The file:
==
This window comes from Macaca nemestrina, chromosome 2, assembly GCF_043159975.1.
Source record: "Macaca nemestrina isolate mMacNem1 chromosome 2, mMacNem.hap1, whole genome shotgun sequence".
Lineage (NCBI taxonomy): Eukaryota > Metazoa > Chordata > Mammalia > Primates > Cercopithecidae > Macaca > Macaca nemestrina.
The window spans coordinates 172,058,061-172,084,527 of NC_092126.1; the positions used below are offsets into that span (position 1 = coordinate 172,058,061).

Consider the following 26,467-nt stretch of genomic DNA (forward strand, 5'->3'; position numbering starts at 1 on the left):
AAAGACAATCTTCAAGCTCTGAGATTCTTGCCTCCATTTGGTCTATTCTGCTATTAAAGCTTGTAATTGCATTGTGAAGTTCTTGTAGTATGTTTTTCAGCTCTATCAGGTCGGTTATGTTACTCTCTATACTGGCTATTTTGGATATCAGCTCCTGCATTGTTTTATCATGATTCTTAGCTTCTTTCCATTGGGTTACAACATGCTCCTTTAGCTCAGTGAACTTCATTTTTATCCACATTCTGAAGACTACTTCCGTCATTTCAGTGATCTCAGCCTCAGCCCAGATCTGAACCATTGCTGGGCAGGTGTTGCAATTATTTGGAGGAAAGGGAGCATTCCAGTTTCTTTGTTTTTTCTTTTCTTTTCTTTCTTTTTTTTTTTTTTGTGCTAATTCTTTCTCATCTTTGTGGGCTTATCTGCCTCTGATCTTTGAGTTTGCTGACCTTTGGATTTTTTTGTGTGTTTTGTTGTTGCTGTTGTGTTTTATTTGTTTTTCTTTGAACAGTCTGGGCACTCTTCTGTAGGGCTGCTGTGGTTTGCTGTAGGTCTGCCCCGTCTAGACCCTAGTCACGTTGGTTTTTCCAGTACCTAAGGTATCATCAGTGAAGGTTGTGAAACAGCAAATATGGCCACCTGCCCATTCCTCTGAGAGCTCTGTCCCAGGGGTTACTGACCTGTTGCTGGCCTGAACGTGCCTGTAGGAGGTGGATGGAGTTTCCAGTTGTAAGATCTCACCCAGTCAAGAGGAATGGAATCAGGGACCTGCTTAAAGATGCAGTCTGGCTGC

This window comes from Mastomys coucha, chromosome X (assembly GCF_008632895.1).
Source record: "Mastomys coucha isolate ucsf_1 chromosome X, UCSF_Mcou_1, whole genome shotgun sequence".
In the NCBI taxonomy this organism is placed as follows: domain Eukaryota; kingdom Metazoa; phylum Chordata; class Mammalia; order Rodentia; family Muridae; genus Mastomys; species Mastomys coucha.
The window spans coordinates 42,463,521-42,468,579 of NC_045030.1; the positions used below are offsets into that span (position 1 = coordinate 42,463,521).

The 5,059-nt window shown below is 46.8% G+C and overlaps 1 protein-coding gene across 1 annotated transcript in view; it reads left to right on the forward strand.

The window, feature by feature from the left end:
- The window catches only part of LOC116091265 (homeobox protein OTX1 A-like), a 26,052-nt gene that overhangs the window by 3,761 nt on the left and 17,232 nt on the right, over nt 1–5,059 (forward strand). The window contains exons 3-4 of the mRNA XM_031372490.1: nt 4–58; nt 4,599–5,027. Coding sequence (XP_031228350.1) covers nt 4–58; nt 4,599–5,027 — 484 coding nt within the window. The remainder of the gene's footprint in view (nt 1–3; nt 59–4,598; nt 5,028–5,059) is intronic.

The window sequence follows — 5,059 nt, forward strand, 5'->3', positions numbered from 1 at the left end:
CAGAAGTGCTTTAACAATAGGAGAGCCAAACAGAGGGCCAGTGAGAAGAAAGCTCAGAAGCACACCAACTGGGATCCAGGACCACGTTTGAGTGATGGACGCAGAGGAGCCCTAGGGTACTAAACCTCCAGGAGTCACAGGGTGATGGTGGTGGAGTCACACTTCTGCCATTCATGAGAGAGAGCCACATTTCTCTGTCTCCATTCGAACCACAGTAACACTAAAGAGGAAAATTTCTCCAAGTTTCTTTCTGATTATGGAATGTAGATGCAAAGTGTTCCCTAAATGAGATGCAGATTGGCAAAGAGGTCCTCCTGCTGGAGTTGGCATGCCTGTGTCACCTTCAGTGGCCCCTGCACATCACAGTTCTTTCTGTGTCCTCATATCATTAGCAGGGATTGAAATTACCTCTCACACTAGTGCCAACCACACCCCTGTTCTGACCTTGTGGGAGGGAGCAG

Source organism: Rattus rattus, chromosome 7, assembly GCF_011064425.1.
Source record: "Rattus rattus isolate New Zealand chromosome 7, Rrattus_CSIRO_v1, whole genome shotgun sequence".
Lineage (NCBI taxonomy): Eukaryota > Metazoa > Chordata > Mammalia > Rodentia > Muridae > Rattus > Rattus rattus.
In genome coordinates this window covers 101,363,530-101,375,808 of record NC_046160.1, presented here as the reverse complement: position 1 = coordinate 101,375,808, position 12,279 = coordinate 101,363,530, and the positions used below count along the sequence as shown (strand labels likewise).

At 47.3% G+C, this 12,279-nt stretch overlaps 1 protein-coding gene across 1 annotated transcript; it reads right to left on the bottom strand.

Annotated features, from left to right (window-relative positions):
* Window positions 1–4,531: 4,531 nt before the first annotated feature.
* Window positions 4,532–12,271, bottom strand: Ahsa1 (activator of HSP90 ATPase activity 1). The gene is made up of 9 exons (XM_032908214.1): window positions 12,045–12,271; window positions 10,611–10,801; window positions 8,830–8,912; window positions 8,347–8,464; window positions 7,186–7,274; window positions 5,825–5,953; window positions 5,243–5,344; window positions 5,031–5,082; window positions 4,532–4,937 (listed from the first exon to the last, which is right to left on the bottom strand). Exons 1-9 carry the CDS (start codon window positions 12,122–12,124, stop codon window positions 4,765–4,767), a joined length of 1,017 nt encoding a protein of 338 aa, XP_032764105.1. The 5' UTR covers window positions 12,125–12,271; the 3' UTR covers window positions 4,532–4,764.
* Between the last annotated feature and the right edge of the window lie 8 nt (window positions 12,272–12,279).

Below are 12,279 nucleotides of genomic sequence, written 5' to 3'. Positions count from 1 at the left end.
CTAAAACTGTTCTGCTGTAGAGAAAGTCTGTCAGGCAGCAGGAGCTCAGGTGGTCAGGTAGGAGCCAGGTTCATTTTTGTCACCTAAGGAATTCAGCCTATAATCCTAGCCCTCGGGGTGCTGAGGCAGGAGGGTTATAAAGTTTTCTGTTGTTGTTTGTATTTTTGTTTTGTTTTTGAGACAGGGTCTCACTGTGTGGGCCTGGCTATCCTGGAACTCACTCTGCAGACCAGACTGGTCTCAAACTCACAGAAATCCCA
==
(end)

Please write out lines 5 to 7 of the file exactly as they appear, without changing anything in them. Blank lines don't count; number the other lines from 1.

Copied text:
Consider the following 26,467-nt stretch of genomic DNA (forward strand, 5'->3'; position numbering starts at 1 on the left):
AAAGACAATCTTCAAGCTCTGAGATTCTTGCCTCCATTTGGTCTATTCTGCTATTAAAGCTTGTAATTGCATTGTGAAGTTCTTGTAGTATGTTTTTCAGCTCTATCAGGTCGGTTATGTTACTCTCTATACTGGCTATTTTGGATATCAGCTCCTGCATTGTTTTATCATGATTCTTAGCTTCTTTCCATTGGGTTACAACATGCTCCTTTAGCTCAGTGAACTTCATTTTTATCCACATTCTGAAGACTACTTCCGTCATTTCAGTGATCTCAGCCTCAGCCCAGATCTGAACCATTGCTGGGCAGGTGTTGCAATTATTTGGAGGAAAGGGAGCATTCCAGTTTCTTTGTTTTTTCTTTTCTTTTCTTTCTTTTTTTTTTTTTTGTGCTAATTCTTTCTCATCTTTGTGGGCTTATCTGCCTCTGATCTTTGAGTTTGCTGACCTTTGGATTTTTTTGTGTGTTTTGTTGTTGCTGTTGTGTTTTATTTGTTTTTCTTTGAACAGTCTGGGCACTCTTCTGTAGGGCTGCTGTGGTTTGCTGTAGGTCTGCCCCGTCTAGACCCTAGTCACGTTGGTTTTTCCAGTACCTAAGGTATCATCAGTGAAGGTTGTGAAACAGCAAATATGGCCACCTGCCCATTCCTCTGAGAGCTCTGTCCCAGGGGTTACTGACCTGTTGCTGGCCTGAACGTGCCTGTAGGAGGTGGATGGAGTTTCCAGTTGTAAGATCTCACCCAGTCAAGAGGAATGGAATCAGGGACCTGCTTAAAGATGCAGTCTGGCTGC

This window comes from Mastomys coucha, chromosome X (assembly GCF_008632895.1).